Photographing Byrd’s Adventures in Little America
by TED MAGEE
Exciting and comic events of daily life in the frozen, blizzard swept Antarctic were preserved in pictures by two daring photographers. Here is their pictorial story of a South Pole expedition.
FROM Antarctica, the bottom of the world, the Robinson Crusoes of Science have returned with Rear Admiral Richard E. Byrd with tons of data on the greatest expanse of unexplored land on this earth.
Statues from Snapshots
By WALTER E. BURTON
YOUR favorite snapshots can be made into attractive statuettes for your desk or piano, top by following the methods outlined in this article. All that is needed is a piece of cardboard, a saw, and glue.
SOMETHING different in photographic decorations can be easily produced by converting pictures of friends, buildings, animals or other objects into attractive “photo-figures.”
Making Photos as Big as Billboards
WHEN Uncle Sam does anything he generally does it on a grand scale. And at the photographic bureau of the Department of Agriculture he carries out these well established principles by turning out photos that are as big as billboards.
These photos when completed are distributed throughout the country to the various agriculture schools and to special agriculture classes carried on for the benefit of farmers who wish to acquaint themselves with the latest developments in the science of farming.
Animate Your Photographs
A pull on a string and this photo comes to life. To make this toy choose or make a photograph of your child (or even yourself) in a pose which shows the arms and legs suitably extended. Make two identical enlargements and glue these on thin Masonite or plywood.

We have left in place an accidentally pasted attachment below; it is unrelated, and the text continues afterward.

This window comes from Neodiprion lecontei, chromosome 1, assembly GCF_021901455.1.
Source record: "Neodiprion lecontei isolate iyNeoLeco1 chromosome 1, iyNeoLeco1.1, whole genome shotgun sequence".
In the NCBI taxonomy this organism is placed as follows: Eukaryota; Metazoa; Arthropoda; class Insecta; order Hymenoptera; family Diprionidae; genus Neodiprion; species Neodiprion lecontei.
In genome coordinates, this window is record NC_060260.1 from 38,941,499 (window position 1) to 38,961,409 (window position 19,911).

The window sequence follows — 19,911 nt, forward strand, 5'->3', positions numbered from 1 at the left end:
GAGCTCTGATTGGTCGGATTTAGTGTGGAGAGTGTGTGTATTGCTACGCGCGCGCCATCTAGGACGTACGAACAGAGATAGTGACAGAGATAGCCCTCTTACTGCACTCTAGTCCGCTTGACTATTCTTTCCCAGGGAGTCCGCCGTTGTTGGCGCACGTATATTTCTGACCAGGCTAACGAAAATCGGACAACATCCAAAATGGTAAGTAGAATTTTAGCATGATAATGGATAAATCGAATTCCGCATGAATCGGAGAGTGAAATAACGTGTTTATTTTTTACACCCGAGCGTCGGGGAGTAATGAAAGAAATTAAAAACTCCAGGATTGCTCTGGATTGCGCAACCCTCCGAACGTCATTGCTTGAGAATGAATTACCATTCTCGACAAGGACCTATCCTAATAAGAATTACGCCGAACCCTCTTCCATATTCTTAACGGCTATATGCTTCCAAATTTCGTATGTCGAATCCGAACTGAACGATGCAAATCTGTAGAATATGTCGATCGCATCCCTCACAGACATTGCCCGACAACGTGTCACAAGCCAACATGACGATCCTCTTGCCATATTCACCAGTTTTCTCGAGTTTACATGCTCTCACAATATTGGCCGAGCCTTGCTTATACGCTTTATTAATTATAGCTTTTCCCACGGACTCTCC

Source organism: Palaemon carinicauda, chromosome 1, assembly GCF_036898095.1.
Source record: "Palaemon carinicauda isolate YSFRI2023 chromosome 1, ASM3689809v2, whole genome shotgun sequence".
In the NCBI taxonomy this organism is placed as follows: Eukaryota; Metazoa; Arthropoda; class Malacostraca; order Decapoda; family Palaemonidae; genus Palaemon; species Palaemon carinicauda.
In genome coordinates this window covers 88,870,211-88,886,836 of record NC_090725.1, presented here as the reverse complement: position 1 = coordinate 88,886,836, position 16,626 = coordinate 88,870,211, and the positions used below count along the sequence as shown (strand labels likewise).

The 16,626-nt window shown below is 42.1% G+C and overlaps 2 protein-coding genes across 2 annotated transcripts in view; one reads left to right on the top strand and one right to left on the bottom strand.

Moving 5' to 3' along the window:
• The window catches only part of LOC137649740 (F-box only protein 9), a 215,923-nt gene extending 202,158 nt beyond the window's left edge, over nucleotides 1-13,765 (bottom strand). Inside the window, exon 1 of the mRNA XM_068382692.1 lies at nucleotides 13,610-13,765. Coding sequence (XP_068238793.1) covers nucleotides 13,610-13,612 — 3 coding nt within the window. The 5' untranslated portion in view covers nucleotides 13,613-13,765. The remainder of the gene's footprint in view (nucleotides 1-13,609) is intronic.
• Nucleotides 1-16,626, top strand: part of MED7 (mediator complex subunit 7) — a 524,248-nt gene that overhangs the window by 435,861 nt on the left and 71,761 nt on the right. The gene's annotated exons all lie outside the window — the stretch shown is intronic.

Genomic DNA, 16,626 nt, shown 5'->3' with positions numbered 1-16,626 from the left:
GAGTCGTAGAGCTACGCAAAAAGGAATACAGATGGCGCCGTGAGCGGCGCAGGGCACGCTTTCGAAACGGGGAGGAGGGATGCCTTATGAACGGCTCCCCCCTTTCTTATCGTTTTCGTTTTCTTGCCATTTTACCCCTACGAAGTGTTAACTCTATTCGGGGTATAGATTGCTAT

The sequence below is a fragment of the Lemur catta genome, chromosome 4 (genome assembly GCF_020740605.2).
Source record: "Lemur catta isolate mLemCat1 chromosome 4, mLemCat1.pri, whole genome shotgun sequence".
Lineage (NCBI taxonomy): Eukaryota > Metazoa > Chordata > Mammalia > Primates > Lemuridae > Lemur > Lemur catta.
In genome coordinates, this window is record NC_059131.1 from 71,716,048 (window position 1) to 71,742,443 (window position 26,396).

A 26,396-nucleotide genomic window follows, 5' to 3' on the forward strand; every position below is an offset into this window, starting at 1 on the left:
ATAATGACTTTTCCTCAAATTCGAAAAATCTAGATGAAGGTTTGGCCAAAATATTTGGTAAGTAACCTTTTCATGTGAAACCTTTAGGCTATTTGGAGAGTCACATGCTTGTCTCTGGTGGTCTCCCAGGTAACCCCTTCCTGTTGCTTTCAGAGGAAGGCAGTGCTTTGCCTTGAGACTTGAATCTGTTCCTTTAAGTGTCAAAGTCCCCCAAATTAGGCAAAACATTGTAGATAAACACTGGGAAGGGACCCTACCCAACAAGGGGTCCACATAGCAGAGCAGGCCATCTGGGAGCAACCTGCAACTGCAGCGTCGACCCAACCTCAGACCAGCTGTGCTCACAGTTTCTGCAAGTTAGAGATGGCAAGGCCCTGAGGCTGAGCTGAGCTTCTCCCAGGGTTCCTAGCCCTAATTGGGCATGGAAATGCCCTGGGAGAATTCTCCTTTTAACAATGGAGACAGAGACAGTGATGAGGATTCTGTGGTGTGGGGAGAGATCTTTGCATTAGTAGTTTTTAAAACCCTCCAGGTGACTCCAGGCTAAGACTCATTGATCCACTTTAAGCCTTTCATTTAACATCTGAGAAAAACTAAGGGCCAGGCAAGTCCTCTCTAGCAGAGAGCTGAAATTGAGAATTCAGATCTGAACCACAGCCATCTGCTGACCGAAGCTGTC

Now you have two mounted prints; on one you will want to use only the torso, so mark off the legs and arms.
Pigeons Now Take Aerial Photos
AN automatic miniature camera strapped to the breast of a carrier pigeon is the latest method being employed for the making of aerial photographs in Germany. The camera is timed so that shutter is snapped at regular intervals in bird’s flight.
Futuristic Tower Of Light
TO MAKE this trick shot, an enlarged photo was made of a common 1-1/2-in. wood screw. The image of the screw was cut from the print and pasted to another made from a cloud negative. The base line of trees was painted on the combined print with water color and the combination was copied with the camera on process film. The beams of light were worked in by hand on the copy negative and the final print was then made.
TV pictures ore easy to take, but look what happens if you use a focal plane shutter.
IF you own a television set and camera, you can start a photographic collection of your favorite TV stars right in your own living room. No lights are necessary, in fact the best results are obtained by having all the lights in the room out when you take your shots. The only extra piece of equipment that you will need is a tripod.
THROW out that wallpaper! Away with plaster! Your home may now have magnificent new walls—walls covered seemingly with rare and beautiful materials such as hare-wood, woven rattan, marble, even snakeskin—all practically indistinguishable from the real thing.
The Di-Noc Company of Cleveland makes it possible. Using a record-sized camera they take color shots of the material to be reproduced, etch the exposures so obtained on copper plates, and use the plates for printing by the gravure process on an extremely thin paperbacked film. Film with backing is transferred in large areas to any flat surface and the backing stripped away.
Party Fun With This FREAK Camera
IF YOU are looking for something different in party entertainment, perhaps a freak camera similar to that shown here will help.
This camera started life as a store box. A little paint and a trimming of lantern-slide tape transformed it into something resembling a camera. From that point the construction consisted of attaching accessories that have no connection with photography.